Since I began doing my One-Man Band Series I have noticed that the one-man band scene is definitely more prominent in Europe and South America, and decidedly less so in here in the States. You are the first one-man band I've encountered in Uruguay, however. What is the scene like there?

Uruguay is a very small country. Population is three million, and over the half of the three million are old people. One and a half million people live in Montevideo. The rock scene is very small and the one-man band scene is even smaller. Only know another one-man band from Uruguay -- a guy called El Trovador. But I'm trying to change these numbers. A couple of months ago I did a one-man band workshop at a School of Rock in Montevideo. I hope it encouraged that kids to take the bull by the horns and do things by themselves.

In our correspondence over the months I've noticed you use the term "Hell Blues" to describe your sound. Can you elaborate a bit on why you refer to it as such?

In 1974 I, when I arrived at Hell that was the Hell-sound goin' on. After that, when I came back to life...I've never managed to play another musical style. I was enchanted and could only play the HellBlues. For people who don't know much about it, it may seem a kind of badly played blues just because it's raw and primitive. This shit burns inside!

You have obviously played shows and toured with some of the one-man band community's best artists, such as Chuck Violence, the Fabulous Go-Go Boy from Alabama, Uncle Butcher, O Lendario Chucrobillyman, and others. What has that been like? would you describe the one-man band community?

It has been a great experience! We've toured Brazil, Argentina, and Uruguay together. We have crossed borders shooting hot bullets. We have felt between bad girls' legs. We have burned all the grass on the way and drank all the booze in the bottle. What else can I say about those nice boys? I think the South American one-man band community is like a brotherhood. In Brazil they have the ABM (Brazilian One-Man Band Association), which helps a lot artists set up gigs, and supports not just the Brazilian OMB's but OMB's from everywhere, from recording to providing everything that a one-man band needs to be on tour.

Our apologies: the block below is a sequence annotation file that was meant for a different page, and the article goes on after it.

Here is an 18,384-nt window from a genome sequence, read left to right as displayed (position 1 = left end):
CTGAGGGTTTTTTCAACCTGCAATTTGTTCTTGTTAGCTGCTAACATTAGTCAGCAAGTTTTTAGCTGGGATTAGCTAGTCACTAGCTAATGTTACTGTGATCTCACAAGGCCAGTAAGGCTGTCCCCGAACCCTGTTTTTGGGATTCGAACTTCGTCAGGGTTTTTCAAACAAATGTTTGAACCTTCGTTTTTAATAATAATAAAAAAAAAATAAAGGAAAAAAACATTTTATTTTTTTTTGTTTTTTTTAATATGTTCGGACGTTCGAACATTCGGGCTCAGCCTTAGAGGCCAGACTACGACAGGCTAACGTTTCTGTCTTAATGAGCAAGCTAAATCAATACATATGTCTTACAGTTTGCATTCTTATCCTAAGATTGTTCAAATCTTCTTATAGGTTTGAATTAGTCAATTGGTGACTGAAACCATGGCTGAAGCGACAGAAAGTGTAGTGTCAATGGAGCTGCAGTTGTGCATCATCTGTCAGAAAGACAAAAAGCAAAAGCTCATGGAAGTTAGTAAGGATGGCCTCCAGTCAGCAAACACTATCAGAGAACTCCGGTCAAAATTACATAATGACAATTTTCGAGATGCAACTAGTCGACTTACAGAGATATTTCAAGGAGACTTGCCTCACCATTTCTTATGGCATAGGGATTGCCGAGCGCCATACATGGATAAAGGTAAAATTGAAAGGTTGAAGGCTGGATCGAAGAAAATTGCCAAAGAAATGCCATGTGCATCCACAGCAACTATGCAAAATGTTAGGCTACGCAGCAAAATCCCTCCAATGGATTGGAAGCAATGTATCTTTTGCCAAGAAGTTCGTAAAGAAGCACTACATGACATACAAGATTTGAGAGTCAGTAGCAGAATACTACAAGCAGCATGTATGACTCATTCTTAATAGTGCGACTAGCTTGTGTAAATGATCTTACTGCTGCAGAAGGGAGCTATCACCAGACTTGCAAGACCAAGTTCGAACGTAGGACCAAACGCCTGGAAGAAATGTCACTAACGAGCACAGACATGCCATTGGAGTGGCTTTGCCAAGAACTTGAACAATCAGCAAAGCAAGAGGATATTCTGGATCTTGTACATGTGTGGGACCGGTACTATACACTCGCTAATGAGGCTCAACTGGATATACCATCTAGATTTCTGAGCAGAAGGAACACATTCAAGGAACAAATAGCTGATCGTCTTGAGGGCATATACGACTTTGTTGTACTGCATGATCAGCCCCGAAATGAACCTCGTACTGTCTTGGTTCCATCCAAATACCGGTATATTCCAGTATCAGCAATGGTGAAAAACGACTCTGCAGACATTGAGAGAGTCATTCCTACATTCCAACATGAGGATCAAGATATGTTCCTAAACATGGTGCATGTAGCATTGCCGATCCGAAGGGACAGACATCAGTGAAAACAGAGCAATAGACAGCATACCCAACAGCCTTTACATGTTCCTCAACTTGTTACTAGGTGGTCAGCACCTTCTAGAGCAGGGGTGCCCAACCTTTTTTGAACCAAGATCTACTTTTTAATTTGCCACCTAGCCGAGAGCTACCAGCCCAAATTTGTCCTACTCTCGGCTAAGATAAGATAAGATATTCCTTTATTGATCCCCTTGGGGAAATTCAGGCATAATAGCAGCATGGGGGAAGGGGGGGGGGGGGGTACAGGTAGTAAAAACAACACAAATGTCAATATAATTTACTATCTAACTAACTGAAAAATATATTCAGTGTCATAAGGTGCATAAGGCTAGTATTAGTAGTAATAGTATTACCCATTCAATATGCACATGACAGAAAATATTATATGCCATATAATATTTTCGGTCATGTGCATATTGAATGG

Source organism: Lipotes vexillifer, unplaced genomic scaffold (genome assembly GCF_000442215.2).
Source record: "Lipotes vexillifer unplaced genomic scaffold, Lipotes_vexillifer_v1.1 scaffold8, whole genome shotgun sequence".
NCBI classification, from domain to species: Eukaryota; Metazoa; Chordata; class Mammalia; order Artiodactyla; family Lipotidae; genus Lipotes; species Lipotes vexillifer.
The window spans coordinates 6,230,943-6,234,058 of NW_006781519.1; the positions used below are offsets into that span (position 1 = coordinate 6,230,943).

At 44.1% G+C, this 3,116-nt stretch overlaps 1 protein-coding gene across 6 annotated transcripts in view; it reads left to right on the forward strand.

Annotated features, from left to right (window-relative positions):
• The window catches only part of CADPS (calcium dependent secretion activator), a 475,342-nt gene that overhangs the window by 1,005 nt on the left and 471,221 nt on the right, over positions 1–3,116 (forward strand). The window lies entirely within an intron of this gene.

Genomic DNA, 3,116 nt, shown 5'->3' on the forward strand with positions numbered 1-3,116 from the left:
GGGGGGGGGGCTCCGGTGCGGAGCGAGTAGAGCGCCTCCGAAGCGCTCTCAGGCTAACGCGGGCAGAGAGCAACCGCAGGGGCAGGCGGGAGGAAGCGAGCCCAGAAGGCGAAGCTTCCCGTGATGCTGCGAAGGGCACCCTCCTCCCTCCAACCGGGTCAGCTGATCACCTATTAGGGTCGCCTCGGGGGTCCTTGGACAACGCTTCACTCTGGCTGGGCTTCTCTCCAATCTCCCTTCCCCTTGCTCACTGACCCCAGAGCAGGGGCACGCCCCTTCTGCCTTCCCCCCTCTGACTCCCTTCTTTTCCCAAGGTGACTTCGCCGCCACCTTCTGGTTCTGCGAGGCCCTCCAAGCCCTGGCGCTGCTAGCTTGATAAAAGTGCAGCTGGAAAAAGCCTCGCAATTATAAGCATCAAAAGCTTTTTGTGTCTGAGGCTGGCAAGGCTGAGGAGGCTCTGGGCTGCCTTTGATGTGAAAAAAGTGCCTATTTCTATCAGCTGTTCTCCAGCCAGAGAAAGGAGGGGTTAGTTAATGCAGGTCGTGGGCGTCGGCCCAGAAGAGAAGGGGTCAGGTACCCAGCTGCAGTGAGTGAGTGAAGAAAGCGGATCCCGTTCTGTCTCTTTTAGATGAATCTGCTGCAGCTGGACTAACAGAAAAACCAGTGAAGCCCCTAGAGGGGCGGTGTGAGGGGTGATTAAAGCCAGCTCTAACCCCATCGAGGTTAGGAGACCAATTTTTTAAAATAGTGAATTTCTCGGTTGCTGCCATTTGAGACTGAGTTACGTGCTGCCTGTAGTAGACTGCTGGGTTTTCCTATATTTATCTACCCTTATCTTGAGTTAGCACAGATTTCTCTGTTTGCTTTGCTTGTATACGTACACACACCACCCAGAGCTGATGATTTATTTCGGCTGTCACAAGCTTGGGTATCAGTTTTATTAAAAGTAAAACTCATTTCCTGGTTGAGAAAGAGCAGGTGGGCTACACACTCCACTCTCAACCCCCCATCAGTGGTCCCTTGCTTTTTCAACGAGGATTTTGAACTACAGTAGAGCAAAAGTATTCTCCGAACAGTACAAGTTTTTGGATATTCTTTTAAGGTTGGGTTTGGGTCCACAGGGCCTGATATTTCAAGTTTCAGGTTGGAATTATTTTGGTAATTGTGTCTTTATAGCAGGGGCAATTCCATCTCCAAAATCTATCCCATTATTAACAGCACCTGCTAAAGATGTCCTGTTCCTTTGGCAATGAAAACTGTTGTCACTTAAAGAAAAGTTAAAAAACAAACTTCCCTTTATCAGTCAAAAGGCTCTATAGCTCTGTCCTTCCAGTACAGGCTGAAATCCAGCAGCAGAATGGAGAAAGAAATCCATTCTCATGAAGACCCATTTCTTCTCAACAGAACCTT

By going over the photos of you posted online I have noticed that you, like a number of other one-man bands, wear a lucha libre mask. What inspired you to be one of the luchador rockers of the one-man band set?

I'm a very, very handsome man and don't want to be known as just a pretty face. So, I decided to wear this mask. In 2007 I was living in Mexico trying to make a living as a wrestling fighter. I felt very influenced by lucha libre in my early days as one-man band, as well as by tequila, tacos, and shorty girls.

Is the Amazing One-Man Band's Little Trashy Orchestra a different project from just the Amazing One-Man Band?

The Little Trashy Orchestra are a bunch of misfits who used to play songs at my gigs, but now they're spending some time in the county jail paying for a lives of lust and petty theft.

So...what's next for the Amazing One-Man Band? Shows, tours, albums, EPs, etc?

Everything. At first, a huge orgy. From September to November I'll be touring Europe. Have two splits to release -- a 10" vinyl by Luna Sounds: The Amazing One-Man Band and The Fabulous Go-Go Boy From Alabama to be released in September, and a 7" by Squoodge Records: El Trovador vs. The Amazing One-Man Band to be released someday (2011 maybe... who knows?). After that I go back to my life of promiscuity and great deeds.

Lastly, if there's anything I failed to cover, or if there's anything you'd like to discuss or express, etc, please feel free to do so now. The floor is all yours, friend.

Thanks for supporting the scene.